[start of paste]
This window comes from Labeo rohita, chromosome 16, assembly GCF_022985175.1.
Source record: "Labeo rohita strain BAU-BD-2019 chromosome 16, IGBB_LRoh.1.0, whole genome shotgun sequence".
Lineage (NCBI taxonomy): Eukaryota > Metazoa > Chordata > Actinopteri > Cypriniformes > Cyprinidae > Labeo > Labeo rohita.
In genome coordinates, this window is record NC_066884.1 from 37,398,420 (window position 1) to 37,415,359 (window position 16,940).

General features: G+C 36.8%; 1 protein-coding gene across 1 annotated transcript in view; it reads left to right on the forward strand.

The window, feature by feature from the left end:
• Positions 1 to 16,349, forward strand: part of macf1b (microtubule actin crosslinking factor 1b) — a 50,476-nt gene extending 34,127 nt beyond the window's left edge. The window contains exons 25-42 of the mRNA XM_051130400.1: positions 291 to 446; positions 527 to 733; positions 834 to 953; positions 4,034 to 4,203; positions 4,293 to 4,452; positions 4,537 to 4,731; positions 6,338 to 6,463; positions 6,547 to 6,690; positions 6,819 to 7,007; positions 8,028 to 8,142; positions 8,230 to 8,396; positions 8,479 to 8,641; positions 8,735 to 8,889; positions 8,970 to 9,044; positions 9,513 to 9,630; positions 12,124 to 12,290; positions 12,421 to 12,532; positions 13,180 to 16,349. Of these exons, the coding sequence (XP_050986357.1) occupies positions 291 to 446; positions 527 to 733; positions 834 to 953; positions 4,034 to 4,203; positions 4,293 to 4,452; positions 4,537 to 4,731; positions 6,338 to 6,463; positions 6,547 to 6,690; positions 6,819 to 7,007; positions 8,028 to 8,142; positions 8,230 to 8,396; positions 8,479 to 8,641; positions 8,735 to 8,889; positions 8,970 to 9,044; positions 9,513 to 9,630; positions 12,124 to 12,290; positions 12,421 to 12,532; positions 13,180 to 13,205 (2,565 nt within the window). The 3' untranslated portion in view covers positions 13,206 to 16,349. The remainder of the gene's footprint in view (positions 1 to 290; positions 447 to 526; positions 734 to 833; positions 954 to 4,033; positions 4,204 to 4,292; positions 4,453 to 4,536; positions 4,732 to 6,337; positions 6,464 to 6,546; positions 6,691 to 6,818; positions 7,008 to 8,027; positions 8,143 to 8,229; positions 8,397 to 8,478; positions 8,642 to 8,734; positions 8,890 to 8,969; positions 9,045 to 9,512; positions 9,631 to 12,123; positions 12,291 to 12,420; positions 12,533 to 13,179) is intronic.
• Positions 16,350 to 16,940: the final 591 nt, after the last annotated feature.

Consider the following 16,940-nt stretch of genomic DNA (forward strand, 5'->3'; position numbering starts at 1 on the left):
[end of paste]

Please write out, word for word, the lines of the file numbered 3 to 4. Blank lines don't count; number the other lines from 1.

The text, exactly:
Lineage (NCBI taxonomy): Eukaryota > Metazoa > Chordata > Actinopteri > Cypriniformes > Cyprinidae > Labeo > Labeo rohita.
In genome coordinates, this window is record NC_066884.1 from 37,398,420 (window position 1) to 37,415,359 (window position 16,940).